my first test

Joe Nelson joe at begriffs.com
Mon Sep 24 21:39:35 UTC 2018


> I found the historical method (recommended by Mailman) to be somewhat counter-intuitive, but I accept it as a hard-won best practice and an artifact of internet culture.

What's a more intuitive method? Munging the From to appear to be from the list so that a plain reply would default to going to the list? I guess I can't argue someone into the belief that one method is intuitive or not, but there's something tidy about the idea that a Reply goes to the author and a Group Reply (aka Reply-All) goes to the group. If I were seeing an email client for the first time and investigating the buttons, I would assume that the Reply-All is the big scary one and Reply is more private.

But more concretely, there are three advantages that I can see:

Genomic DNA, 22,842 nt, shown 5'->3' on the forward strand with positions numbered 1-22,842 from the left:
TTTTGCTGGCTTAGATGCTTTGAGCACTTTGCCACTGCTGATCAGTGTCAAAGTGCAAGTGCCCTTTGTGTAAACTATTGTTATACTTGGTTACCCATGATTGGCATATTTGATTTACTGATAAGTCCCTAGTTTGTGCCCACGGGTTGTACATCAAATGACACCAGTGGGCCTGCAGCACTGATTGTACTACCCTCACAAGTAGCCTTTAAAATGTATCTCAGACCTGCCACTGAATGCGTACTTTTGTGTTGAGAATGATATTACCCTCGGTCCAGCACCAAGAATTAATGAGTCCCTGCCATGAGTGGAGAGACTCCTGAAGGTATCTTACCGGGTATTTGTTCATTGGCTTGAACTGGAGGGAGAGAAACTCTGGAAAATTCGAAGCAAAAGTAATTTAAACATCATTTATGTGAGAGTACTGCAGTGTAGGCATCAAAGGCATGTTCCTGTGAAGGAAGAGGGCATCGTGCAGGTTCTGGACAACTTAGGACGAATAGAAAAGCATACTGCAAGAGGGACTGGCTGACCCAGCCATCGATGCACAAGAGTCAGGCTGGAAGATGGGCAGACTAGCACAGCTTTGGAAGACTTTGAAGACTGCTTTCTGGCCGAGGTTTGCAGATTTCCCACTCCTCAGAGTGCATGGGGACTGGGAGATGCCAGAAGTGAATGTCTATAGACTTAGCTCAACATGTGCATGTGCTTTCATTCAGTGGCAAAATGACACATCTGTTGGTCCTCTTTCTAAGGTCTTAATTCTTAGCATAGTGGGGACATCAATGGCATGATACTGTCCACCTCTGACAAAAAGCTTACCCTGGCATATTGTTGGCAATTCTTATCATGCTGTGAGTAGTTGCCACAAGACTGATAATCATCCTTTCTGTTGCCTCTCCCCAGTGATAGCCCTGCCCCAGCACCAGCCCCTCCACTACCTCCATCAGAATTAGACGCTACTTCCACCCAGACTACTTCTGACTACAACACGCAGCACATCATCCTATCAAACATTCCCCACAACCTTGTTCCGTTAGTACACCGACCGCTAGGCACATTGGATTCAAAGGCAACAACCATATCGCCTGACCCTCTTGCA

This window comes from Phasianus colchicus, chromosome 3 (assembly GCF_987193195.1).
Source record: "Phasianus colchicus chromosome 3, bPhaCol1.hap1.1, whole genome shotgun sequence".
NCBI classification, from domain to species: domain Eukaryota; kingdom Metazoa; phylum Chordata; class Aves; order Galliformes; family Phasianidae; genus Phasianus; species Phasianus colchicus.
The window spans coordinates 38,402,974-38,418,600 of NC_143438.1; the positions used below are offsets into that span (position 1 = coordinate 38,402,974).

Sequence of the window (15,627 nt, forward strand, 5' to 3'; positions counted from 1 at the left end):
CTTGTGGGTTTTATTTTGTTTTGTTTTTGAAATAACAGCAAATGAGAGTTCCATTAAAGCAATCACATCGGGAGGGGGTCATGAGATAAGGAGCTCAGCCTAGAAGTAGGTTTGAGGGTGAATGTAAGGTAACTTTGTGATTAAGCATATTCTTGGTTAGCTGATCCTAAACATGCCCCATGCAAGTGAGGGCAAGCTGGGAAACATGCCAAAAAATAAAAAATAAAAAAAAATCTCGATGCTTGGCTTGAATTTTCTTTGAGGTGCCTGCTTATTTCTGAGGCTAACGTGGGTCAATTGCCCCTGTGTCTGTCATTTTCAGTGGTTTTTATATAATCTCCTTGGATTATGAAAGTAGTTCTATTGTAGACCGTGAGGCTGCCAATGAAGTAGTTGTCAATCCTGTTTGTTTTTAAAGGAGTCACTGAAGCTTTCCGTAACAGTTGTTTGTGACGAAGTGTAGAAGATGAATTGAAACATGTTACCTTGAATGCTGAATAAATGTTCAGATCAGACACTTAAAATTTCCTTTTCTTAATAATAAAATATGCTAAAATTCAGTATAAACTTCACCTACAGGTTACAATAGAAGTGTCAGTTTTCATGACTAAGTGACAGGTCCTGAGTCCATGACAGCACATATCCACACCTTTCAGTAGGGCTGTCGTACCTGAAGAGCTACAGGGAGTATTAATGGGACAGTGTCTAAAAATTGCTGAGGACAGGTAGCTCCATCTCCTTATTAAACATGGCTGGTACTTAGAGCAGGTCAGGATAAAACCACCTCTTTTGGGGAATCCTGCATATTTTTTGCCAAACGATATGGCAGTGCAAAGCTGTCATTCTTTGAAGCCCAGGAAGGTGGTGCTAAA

1. As you noted, it conforms with internet practice, most recently RFC5322.

https://tools.ietf.org/html/rfc5322

> 3.6.2.  Originator Fields:
>
> The "From:" field specifies the author(s) of the message, that is, the mailbox(es) of the person(s) or system(s) responsible for the writing of the message.  The "Sender:" field specifies the mailbox of the agent responsible for the actual transmission of the message.
>
> [...]
>
> In all cases, the "From:" field SHOULD NOT contain any mailbox that does not belong to the author(s) of the message.

2. It allows originating addresses to sign the message with DKIM, preventing impersonation. Although the From-munging alternative also works with DMARC, our chosen behavior of preserving the From, Subject, and Body allows the signatures to work. This helps prevent a list operator from spoofing member messages.

3. From-munging uses Reply-To, and email clients often have a degraded interface with respect to the Reply-To header. It’s usually not visible in the message list, not used for sorting, and not added to the address book


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